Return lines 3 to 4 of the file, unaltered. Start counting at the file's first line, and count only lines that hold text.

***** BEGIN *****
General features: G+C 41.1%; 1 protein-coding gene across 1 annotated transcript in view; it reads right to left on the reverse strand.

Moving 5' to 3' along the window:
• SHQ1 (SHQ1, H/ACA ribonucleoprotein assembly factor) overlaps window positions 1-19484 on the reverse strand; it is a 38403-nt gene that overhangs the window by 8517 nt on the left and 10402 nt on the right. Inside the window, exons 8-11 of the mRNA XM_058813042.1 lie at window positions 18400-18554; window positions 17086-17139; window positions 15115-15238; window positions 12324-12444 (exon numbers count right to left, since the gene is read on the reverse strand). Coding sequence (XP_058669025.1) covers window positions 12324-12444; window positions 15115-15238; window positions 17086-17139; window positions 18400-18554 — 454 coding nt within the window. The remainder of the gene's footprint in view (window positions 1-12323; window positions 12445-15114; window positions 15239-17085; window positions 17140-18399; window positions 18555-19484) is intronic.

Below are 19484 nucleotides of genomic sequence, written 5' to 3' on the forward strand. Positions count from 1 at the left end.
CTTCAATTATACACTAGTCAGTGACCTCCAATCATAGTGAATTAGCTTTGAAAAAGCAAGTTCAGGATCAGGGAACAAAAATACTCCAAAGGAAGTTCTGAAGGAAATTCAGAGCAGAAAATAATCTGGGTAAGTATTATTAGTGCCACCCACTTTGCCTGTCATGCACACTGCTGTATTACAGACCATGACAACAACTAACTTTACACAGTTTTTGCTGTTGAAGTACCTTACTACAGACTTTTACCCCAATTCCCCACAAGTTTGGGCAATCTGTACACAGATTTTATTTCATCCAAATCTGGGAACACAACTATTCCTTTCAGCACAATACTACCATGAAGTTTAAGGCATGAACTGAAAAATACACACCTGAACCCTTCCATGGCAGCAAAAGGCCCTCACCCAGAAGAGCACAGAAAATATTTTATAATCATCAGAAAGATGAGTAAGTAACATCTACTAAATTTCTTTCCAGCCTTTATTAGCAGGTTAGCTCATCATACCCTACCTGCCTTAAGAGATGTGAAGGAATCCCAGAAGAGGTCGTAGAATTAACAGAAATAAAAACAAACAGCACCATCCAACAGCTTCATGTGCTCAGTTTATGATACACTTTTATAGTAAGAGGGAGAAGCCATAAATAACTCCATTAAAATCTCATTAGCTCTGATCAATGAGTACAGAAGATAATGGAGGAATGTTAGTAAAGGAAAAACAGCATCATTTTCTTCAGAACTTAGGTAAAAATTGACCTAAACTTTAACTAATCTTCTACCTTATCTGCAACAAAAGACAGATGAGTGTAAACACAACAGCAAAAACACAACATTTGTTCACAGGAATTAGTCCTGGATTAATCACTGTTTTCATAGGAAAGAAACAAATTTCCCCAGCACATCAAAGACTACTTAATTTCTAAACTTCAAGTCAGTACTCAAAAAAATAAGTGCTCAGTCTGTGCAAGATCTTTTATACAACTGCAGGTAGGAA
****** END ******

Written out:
• SHQ1 (SHQ1, H/ACA ribonucleoprotein assembly factor) overlaps window positions 1-19484 on the reverse strand; it is a 38403-nt gene that overhangs the window by 8517 nt on the left and 10402 nt on the right. Inside the window, exons 8-11 of the mRNA XM_058813042.1 lie at window positions 18400-18554; window positions 17086-17139; window positions 15115-15238; window positions 12324-12444 (exon numbers count right to left, since the gene is read on the reverse strand). Coding sequence (XP_058669025.1) covers window positions 12324-12444; window positions 15115-15238; window positions 17086-17139; window positions 18400-18554 — 454 coding nt within the window. The remainder of the gene's footprint in view (window positions 1-12323; window positions 12445-15114; window positions 15239-17085; window positions 17140-18399; window positions 18555-19484) is intronic.

Below are 19484 nucleotides of genomic sequence, written 5' to 3' on the forward strand. Positions count from 1 at the left end.